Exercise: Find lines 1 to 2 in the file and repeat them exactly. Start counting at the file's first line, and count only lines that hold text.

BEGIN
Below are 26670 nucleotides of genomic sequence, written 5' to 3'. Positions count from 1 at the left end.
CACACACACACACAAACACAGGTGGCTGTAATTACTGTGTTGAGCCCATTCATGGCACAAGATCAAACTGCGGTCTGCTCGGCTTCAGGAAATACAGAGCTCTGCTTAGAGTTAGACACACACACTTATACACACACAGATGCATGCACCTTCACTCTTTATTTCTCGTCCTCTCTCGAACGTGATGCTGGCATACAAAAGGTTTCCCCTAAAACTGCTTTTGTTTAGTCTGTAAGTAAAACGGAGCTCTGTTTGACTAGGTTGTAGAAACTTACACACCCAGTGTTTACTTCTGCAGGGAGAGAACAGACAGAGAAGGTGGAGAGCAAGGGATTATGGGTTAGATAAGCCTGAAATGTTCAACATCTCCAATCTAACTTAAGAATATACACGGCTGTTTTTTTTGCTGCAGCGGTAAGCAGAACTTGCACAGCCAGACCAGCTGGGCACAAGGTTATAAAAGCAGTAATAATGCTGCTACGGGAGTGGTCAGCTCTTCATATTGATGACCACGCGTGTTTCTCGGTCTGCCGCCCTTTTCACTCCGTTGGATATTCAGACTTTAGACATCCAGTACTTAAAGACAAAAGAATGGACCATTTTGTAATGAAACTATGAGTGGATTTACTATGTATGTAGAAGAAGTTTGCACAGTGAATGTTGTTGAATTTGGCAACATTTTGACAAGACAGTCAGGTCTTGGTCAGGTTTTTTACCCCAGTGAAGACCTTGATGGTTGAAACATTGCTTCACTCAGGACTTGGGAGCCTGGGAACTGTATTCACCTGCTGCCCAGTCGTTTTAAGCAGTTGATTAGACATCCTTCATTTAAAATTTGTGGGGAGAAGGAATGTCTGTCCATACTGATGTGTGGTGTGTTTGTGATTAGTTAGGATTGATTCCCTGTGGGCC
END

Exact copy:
Below are 26670 nucleotides of genomic sequence, written 5' to 3'. Positions count from 1 at the left end.
CACACACACACACAAACACAGGTGGCTGTAATTACTGTGTTGAGCCCATTCATGGCACAAGATCAAACTGCGGTCTGCTCGGCTTCAGGAAATACAGAGCTCTGCTTAGAGTTAGACACACACACTTATACACACACAGATGCATGCACCTTCACTCTTTATTTCTCGTCCTCTCTCGAACGTGATGCTGGCATACAAAAGGTTTCCCCTAAAACTGCTTTTGTTTAGTCTGTAAGTAAAACGGAGCTCTGTTTGACTAGGTTGTAGAAACTTACACACCCAGTGTTTACTTCTGCAGGGAGAGAACAGACAGAGAAGGTGGAGAGCAAGGGATTATGGGTTAGATAAGCCTGAAATGTTCAACATCTCCAATCTAACTTAAGAATATACACGGCTGTTTTTTTTGCTGCAGCGGTAAGCAGAACTTGCACAGCCAGACCAGCTGGGCACAAGGTTATAAAAGCAGTAATAATGCTGCTACGGGAGTGGTCAGCTCTTCATATTGATGACCACGCGTGTTTCTCGGTCTGCCGCCCTTTTCACTCCGTTGGATATTCAGACTTTAGACATCCAGTACTTAAAGACAAAAGAATGGACCATTTTGTAATGAAACTATGAGTGGATTTACTATGTATGTAGAAGAAGTTTGCACAGTGAATGTTGTTGAATTTGGCAACATTTTGACAAGACAGTCAGGTCTTGGTCAGGTTTTTTACCCCAGTGAAGACCTTGATGGTTGAAACATTGCTTCACTCAGGACTTGGGAGCCTGGGAACTGTATTCACCTGCTGCCCAGTCGTTTTAAGCAGTTGATTAGACATCCTTCATTTAAAATTTGTGGGGAGAAGGAATGTCTGTCCATACTGATGTGTGGTGTGTTTGTGATTAGTTAGGATTGATTCCCTGTGGGCC